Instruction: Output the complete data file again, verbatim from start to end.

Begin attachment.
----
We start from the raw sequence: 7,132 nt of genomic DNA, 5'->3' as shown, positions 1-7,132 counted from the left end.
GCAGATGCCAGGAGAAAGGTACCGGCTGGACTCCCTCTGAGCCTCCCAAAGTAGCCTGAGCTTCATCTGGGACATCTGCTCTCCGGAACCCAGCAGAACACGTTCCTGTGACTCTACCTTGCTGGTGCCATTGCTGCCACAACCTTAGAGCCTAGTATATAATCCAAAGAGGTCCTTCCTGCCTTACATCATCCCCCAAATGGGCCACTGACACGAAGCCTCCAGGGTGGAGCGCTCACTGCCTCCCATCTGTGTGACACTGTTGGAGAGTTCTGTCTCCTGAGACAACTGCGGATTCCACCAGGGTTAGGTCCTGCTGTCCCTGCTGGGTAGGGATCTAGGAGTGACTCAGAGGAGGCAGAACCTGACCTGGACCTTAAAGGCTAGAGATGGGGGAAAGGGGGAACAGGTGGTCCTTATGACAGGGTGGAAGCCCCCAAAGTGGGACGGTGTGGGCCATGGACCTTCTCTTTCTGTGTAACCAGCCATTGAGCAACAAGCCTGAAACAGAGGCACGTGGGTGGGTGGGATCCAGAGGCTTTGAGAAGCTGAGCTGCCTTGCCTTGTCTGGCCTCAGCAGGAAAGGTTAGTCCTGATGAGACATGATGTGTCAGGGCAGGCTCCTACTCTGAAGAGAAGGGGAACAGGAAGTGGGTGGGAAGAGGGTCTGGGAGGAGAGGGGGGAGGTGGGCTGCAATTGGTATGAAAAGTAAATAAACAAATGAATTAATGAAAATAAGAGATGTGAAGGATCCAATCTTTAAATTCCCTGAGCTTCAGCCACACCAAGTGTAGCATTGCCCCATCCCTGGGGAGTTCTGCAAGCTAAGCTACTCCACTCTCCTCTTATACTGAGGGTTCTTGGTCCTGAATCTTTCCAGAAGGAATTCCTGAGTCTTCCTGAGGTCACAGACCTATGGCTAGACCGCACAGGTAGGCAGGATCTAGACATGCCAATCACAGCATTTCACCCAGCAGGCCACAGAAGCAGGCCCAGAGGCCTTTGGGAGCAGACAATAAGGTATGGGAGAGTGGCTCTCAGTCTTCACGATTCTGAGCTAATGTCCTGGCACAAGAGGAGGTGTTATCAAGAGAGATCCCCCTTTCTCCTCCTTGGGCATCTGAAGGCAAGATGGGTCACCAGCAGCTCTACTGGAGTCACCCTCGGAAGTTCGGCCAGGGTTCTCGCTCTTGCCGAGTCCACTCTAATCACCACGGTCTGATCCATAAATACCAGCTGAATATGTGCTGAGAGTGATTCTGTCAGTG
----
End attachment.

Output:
We start from the raw sequence: 7,132 nt of genomic DNA, 5'->3' as shown, positions 1-7,132 counted from the left end.
GCAGATGCCAGGAGAAAGGTACCGGCTGGACTCCCTCTGAGCCTCCCAAAGTAGCCTGAGCTTCATCTGGGACATCTGCTCTCCGGAACCCAGCAGAACACGTTCCTGTGACTCTACCTTGCTGGTGCCATTGCTGCCACAACCTTAGAGCCTAGTATATAATCCAAAGAGGTCCTTCCTGCCTTACATCATCCCCCAAATGGGCCACTGACACGAAGCCTCCAGGGTGGAGCGCTCACTGCCTCCCATCTGTGTGACACTGTTGGAGAGTTCTGTCTCCTGAGACAACTGCGGATTCCACCAGGGTTAGGTCCTGCTGTCCCTGCTGGGTAGGGATCTAGGAGTGACTCAGAGGAGGCAGAACCTGACCTGGACCTTAAAGGCTAGAGATGGGGGAAAGGGGGAACAGGTGGTCCTTATGACAGGGTGGAAGCCCCCAAAGTGGGACGGTGTGGGCCATGGACCTTCTCTTTCTGTGTAACCAGCCATTGAGCAACAAGCCTGAAACAGAGGCACGTGGGTGGGTGGGATCCAGAGGCTTTGAGAAGCTGAGCTGCCTTGCCTTGTCTGGCCTCAGCAGGAAAGGTTAGTCCTGATGAGACATGATGTGTCAGGGCAGGCTCCTACTCTGAAGAGAAGGGGAACAGGAAGTGGGTGGGAAGAGGGTCTGGGAGGAGAGGGGGGAGGTGGGCTGCAATTGGTATGAAAAGTAAATAAACAAATGAATTAATGAAAATAAGAGATGTGAAGGATCCAATCTTTAAATTCCCTGAGCTTCAGCCACACCAAGTGTAGCATTGCCCCATCCCTGGGGAGTTCTGCAAGCTAAGCTACTCCACTCTCCTCTTATACTGAGGGTTCTTGGTCCTGAATCTTTCCAGAAGGAATTCCTGAGTCTTCCTGAGGTCACAGACCTATGGCTAGACCGCACAGGTAGGCAGGATCTAGACATGCCAATCACAGCATTTCACCCAGCAGGCCACAGAAGCAGGCCCAGAGGCCTTTGGGAGCAGACAATAAGGTATGGGAGAGTGGCTCTCAGTCTTCACGATTCTGAGCTAATGTCCTGGCACAAGAGGAGGTGTTATCAAGAGAGATCCCCCTTTCTCCTCCTTGGGCATCTGAAGGCAAGATGGGTCACCAGCAGCTCTACTGGAGTCACCCTCGGAAGTTCGGCCAGGGTTCTCGCTCTTGCCGAGTCCACTCTAATCACCACGGTCTGATCCATAAATACCAGCTGAATATGTGCTGAGAGTGATTCTGTCAGTG